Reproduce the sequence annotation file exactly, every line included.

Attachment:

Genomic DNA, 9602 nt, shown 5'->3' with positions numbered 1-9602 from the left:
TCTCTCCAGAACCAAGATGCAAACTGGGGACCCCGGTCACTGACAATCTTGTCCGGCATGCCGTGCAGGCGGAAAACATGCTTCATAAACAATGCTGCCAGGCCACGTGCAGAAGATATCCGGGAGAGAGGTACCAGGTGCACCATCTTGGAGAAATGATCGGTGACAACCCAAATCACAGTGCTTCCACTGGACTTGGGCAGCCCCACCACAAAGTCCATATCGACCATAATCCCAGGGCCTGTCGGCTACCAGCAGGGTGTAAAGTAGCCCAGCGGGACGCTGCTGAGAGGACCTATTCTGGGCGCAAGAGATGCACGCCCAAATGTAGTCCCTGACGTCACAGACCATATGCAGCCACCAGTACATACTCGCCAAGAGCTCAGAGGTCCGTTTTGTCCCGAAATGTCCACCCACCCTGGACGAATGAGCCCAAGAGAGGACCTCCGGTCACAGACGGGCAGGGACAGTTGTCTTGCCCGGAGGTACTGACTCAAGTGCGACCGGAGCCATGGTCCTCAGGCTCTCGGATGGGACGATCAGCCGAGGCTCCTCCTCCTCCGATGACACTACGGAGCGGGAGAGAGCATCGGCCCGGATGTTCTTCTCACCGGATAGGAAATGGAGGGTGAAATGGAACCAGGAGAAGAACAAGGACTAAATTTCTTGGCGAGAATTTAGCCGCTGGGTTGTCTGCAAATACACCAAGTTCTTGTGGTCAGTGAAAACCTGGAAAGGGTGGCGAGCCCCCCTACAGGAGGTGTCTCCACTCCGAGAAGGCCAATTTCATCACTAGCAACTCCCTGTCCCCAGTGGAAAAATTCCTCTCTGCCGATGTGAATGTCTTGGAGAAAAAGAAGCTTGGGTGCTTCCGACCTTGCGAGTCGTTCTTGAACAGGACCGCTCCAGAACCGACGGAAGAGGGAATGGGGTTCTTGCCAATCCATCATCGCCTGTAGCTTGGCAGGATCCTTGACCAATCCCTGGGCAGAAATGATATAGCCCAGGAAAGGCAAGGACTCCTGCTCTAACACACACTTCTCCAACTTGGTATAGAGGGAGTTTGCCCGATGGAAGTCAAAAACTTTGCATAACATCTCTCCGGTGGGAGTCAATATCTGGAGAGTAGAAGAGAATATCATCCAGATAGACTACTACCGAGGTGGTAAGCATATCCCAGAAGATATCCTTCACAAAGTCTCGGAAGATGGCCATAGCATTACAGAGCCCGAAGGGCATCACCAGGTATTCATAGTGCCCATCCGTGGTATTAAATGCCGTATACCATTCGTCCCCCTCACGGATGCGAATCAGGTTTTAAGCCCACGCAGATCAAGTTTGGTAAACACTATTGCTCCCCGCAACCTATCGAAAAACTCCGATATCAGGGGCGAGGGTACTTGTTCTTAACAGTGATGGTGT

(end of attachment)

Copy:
Genomic DNA, 9602 nt, shown 5'->3' with positions numbered 1-9602 from the left:
TCTCTCCAGAACCAAGATGCAAACTGGGGACCCCGGTCACTGACAATCTTGTCCGGCATGCCGTGCAGGCGGAAAACATGCTTCATAAACAATGCTGCCAGGCCACGTGCAGAAGATATCCGGGAGAGAGGTACCAGGTGCACCATCTTGGAGAAATGATCGGTGACAACCCAAATCACAGTGCTTCCACTGGACTTGGGCAGCCCCACCACAAAGTCCATATCGACCATAATCCCAGGGCCTGTCGGCTACCAGCAGGGTGTAAAGTAGCCCAGCGGGACGCTGCTGAGAGGACCTATTCTGGGCGCAAGAGATGCACGCCCAAATGTAGTCCCTGACGTCACAGACCATATGCAGCCACCAGTACATACTCGCCAAGAGCTCAGAGGTCCGTTTTGTCCCGAAATGTCCACCCACCCTGGACGAATGAGCCCAAGAGAGGACCTCCGGTCACAGACGGGCAGGGACAGTTGTCTTGCCCGGAGGTACTGACTCAAGTGCGACCGGAGCCATGGTCCTCAGGCTCTCGGATGGGACGATCAGCCGAGGCTCCTCCTCCTCCGATGACACTACGGAGCGGGAGAGAGCATCGGCCCGGATGTTCTTCTCACCGGATAGGAAATGGAGGGTGAAATGGAACCAGGAGAAGAACAAGGACTAAATTTCTTGGCGAGAATTTAGCCGCTGGGTTGTCTGCAAATACACCAAGTTCTTGTGGTCAGTGAAAACCTGGAAAGGGTGGCGAGCCCCCCTACAGGAGGTGTCTCCACTCCGAGAAGGCCAATTTCATCACTAGCAACTCCCTGTCCCCAGTGGAAAAATTCCTCTCTGCCGATGTGAATGTCTTGGAGAAAAAGAAGCTTGGGTGCTTCCGACCTTGCGAGTCGTTCTTGAACAGGACCGCTCCAGAACCGACGGAAGAGGGAATGGGGTTCTTGCCAATCCATCATCGCCTGTAGCTTGGCAGGATCCTTGACCAATCCCTGGGCAGAAATGATATAGCCCAGGAAAGGCAAGGACTCCTGCTCTAACACACACTTCTCCAACTTGGTATAGAGGGAGTTTGCCCGATGGAAGTCAAAAACTTTGCATAACATCTCTCCGGTGGGAGTCAATATCTGGAGAGTAGAAGAGAATATCATCCAGATAGACTACTACCGAGGTGGTAAGCATATCCCAGAAGATATCCTTCACAAAGTCTCGGAAGATGGCCATAGCATTACAGAGCCCGAAGGGCATCACCAGGTATTCATAGTGCCCATCCGTGGTATTAAATGCCGTATACCATTCGTCCCCCTCACGGATGCGAATCAGGTTTTAAGCCCACGCAGATCAAGTTTGGTAAACACTATTGCTCCCCGCAACCTATCGAAAAACTCCGATATCAGGGGCGAGGGTACTTGTTCTTAACAGTGATGGTGT